Coimbra, meditation
I sit in my garden, gazing upon a beauty that cannot gaze upon itself.  And I find sufficient purpose for my day.  ~Robert Brault.

Coimbra, tons roses
In the garden I tend to drop my thoughts here and there.  To the flowers I whisper the secrets I keep and the hopes I breathe.  I know they are there to eavesdrop for the angels.  ~Dodinsky

Coimbra, fleur jauneThe temple bell stops but I still hear the sound coming out of the flowers.  ~Basho

Coimbra, serresThe mystery of a glasshouse… What kind of world is growing  under its roof, brilliant patchwork of glass tiles ? What universe shall we discover as we open the door ?

Porto, jardin des plantesGive me odorous at sunrise a garden of beautiful flowers where I can walk undisturbed.  ~Walt Whitman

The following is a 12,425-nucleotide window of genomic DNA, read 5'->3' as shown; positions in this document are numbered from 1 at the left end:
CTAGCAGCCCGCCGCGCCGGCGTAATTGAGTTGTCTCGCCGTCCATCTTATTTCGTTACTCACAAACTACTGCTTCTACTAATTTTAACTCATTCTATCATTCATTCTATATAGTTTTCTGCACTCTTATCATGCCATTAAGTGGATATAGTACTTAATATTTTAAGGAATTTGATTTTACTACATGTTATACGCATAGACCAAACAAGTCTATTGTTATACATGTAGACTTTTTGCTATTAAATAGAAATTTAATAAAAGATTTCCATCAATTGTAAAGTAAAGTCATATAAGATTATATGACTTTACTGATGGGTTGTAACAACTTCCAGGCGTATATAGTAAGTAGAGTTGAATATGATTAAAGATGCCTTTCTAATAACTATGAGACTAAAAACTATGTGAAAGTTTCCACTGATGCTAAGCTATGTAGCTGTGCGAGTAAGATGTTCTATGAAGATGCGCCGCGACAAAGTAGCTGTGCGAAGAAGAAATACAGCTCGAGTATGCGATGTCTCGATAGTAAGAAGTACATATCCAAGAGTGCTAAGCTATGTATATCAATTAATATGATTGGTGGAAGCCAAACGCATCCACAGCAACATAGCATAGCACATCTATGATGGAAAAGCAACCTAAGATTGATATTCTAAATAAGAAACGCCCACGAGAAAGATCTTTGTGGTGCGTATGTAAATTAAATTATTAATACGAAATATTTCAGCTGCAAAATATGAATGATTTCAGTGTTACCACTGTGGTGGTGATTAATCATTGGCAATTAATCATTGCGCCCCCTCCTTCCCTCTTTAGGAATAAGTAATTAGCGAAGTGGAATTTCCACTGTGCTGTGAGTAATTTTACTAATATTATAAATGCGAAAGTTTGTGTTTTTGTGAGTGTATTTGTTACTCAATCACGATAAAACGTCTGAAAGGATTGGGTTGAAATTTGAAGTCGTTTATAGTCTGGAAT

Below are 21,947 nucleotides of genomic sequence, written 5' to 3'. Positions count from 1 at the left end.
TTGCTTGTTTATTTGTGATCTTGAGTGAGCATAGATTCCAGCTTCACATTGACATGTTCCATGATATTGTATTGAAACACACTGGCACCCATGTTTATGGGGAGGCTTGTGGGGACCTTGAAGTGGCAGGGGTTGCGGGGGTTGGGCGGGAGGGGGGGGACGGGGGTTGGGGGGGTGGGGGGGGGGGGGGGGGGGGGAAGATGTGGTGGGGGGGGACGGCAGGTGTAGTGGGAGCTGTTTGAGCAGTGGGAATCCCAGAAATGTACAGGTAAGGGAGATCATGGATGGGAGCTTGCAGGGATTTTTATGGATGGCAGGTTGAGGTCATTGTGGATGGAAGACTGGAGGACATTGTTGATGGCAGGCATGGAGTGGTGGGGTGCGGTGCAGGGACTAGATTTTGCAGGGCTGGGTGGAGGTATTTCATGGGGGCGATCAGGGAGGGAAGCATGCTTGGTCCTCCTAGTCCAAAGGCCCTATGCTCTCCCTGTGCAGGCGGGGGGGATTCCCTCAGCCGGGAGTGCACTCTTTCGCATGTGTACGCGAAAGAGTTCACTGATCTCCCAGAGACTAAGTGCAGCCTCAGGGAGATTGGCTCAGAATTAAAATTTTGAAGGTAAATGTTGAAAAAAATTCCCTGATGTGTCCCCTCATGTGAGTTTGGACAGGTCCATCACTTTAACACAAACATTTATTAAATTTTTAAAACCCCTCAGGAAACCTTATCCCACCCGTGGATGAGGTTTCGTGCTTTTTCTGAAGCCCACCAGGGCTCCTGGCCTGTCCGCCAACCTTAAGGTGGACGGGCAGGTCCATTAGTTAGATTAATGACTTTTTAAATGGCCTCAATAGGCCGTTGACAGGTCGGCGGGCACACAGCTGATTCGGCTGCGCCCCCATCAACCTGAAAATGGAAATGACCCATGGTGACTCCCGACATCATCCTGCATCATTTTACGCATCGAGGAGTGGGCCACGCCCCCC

Porto, eucalypts
Gardening is civil and social, but it wants the vigor and freedom of the forest and the outlaw.  ~Henry David Thoreau

Coimbra, oiseaux du paradisBread feeds the body, indeed, but flowers feed also the soul.  ~The Koran

Porto, olivier

Even when seen from near, the olive shows
A hue of far away. Perhaps for this
The dove brought olive back, a tree which grows
Unearthly pale, which ever dims and dries,
And whose great thirst, exceeding all excess,
Teaches the South it is not paradise.
Richard Wilbur
Walking in a botanical is always a deep pleasure for me. Looking at Nature in so many different forms is enchanting for the eyes and the soul. Gardeners have been working in the same alleys for centuries, students from the nearby University have observed, studied and written about the life  of plants – often a secret for a visitor.  I walked and sat in a garden in Portugal. Yet much of the  world  was present around me. A palm tree  from New Mexico was standing  beside a mighty eucalyptus from Australia, its strong, unmistakable scent reminding me of the Australian bush. A Chinese bush was blooming along a colorful  rose garden from Southern countries. The olive tree – last picture – was the “ancestor” in the garden : if I remember well it came from Israel and was about 1000 years old.